The episodes of brief unconsciousness in patients with childhood absence epilepsy are a result of corticothalamocortical circuitry dysfunction. This dysfunction may arise from multifactorial mechanisms in patients from different genetic backgrounds. In previous studies using the epileptic stargazer mutant mouse, which experience frequent absence seizures, we reported a deficit in AMPAR-mediated feed-forward inhibition of parvalbumin-containing (PV+) interneurons. Currently, in order to determine the downstream effects of this impairment on neurotransmitter expression, we performed HPLC of tissue lysates and post-embedding electron microscopy from the cortical and thalamic regions. We report region-specific alterations in GABA expression, but not of glutamate, and most prominently at PV+ synaptic terminals. These results suggest that impaired feed forward inhibition may occur via reduced activation of these interneurons and concomitant decreased GABAergic signaling. Further investigations into GABAergic control of corticothalamocortical network activity could be key in our understanding of absence seizure pathogenesis.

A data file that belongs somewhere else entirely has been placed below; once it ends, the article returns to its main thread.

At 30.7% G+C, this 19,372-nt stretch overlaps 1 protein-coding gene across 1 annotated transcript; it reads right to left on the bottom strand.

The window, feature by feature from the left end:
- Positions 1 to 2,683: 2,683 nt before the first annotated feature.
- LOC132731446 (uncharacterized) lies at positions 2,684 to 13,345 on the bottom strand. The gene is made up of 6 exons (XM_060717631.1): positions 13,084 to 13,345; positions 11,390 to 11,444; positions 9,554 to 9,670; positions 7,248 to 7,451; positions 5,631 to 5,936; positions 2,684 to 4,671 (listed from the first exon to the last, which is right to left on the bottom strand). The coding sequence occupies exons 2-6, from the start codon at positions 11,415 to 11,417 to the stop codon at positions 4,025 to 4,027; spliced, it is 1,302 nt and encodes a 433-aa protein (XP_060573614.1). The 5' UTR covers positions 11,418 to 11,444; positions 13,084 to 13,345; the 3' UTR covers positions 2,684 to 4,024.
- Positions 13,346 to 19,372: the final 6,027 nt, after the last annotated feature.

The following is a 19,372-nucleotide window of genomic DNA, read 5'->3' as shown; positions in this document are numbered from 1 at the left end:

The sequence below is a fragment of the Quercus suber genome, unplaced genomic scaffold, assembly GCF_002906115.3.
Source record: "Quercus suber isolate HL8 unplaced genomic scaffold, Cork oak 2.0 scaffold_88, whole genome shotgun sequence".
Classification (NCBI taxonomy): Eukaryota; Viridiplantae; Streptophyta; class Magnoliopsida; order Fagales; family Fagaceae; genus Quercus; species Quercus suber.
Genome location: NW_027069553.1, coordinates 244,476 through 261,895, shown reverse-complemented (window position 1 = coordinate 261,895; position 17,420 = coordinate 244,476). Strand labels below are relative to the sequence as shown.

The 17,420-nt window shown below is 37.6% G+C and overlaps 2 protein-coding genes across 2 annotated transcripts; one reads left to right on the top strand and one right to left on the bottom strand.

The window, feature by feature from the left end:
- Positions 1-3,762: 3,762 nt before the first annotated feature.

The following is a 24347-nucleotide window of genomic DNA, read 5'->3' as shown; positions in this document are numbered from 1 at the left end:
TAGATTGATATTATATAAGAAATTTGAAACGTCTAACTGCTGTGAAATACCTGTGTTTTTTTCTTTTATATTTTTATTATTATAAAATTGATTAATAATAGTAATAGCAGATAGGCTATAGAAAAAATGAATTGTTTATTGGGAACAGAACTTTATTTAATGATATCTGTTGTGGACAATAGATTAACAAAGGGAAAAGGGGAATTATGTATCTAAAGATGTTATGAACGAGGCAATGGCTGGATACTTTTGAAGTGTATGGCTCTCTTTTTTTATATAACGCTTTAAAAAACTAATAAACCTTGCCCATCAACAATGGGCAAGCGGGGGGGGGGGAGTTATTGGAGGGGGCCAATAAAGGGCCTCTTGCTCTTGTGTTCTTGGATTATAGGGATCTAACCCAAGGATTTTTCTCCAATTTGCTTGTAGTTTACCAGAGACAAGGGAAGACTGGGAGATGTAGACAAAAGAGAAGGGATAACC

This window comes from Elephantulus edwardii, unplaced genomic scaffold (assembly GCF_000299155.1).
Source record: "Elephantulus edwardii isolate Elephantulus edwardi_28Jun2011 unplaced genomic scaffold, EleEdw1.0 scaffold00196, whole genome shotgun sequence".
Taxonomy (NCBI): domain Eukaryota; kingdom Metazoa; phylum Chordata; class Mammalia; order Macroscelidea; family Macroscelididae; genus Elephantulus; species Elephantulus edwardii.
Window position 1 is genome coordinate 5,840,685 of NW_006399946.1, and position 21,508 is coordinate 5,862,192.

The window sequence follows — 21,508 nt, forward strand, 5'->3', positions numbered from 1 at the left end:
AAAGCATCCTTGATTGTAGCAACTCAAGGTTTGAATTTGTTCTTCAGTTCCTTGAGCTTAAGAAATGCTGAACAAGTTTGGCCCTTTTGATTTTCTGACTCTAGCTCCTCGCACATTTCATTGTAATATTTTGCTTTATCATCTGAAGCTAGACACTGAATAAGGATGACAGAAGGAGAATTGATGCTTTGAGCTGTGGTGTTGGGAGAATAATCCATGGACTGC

Keywords: GABA; absence epilepsy; corticothalamocortical circuit; glutamate; parvalbumin; stargazer mouse.
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